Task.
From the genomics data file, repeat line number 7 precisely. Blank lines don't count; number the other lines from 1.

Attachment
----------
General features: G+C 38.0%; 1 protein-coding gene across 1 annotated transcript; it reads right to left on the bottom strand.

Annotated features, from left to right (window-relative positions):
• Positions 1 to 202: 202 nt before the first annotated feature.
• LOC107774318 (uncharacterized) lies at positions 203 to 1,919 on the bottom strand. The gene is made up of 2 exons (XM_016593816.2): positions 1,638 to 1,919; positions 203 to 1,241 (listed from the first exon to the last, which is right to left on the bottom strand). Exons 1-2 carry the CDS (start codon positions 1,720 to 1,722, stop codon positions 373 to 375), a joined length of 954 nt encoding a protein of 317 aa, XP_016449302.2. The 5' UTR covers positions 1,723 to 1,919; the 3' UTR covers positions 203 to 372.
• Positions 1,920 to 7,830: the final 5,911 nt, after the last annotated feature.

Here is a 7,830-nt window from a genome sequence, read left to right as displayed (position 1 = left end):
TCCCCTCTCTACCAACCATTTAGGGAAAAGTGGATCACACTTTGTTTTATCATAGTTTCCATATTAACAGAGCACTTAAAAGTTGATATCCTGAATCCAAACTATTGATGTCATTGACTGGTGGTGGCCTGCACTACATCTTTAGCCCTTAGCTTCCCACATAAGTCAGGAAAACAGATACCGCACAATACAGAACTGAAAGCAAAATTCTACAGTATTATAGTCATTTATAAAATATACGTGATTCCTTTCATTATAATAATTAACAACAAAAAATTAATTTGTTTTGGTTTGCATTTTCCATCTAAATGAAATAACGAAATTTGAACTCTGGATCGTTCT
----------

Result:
TCCCCTCTCTACCAACCATTTAGGGAAAAGTGGATCACACTTTGTTTTATCATAGTTTCCATATTAACAGAGCACTTAAAAGTTGATATCCTGAATCCAAACTATTGATGTCATTGACTGGTGGTGGCCTGCACTACATCTTTAGCCCTTAGCTTCCCACATAAGTCAGGAAAACAGATACCGCACAATACAGAACTGAAAGCAAAATTCTACAGTATTATAGTCATTTATAAAATATACGTGATTCCTTTCATTATAATAATTAACAACAAAAAATTAATTTGTTTTGGTTTGCATTTTCCATCTAAATGAAATAACGAAATTTGAACTCTGGATCGTTCT